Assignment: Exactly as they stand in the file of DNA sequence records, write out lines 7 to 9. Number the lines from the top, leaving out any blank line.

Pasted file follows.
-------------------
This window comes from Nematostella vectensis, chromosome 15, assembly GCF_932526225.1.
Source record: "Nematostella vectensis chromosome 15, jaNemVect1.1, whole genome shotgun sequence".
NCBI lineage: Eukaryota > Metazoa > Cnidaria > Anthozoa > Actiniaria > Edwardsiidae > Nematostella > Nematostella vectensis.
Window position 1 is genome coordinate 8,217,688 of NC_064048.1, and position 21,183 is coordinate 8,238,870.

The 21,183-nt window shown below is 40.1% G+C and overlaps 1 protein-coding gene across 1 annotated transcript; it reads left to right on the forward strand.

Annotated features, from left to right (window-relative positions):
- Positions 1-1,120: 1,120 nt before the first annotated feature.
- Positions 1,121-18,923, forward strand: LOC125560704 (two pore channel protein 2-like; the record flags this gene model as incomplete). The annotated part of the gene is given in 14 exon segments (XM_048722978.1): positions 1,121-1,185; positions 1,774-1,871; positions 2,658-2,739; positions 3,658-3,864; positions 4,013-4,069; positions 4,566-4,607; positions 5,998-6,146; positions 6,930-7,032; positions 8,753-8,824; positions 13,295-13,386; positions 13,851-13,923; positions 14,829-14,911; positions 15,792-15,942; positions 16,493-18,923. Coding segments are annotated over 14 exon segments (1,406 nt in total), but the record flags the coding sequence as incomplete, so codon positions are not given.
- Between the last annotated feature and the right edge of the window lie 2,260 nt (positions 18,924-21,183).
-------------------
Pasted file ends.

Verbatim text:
- Positions 1-1,120: 1,120 nt before the first annotated feature.
- Positions 1,121-18,923, forward strand: LOC125560704 (two pore channel protein 2-like; the record flags this gene model as incomplete). The annotated part of the gene is given in 14 exon segments (XM_048722978.1): positions 1,121-1,185; positions 1,774-1,871; positions 2,658-2,739; positions 3,658-3,864; positions 4,013-4,069; positions 4,566-4,607; positions 5,998-6,146; positions 6,930-7,032; positions 8,753-8,824; positions 13,295-13,386; positions 13,851-13,923; positions 14,829-14,911; positions 15,792-15,942; positions 16,493-18,923. Coding segments are annotated over 14 exon segments (1,406 nt in total), but the record flags the coding sequence as incomplete, so codon positions are not given.
- Between the last annotated feature and the right edge of the window lie 2,260 nt (positions 18,924-21,183).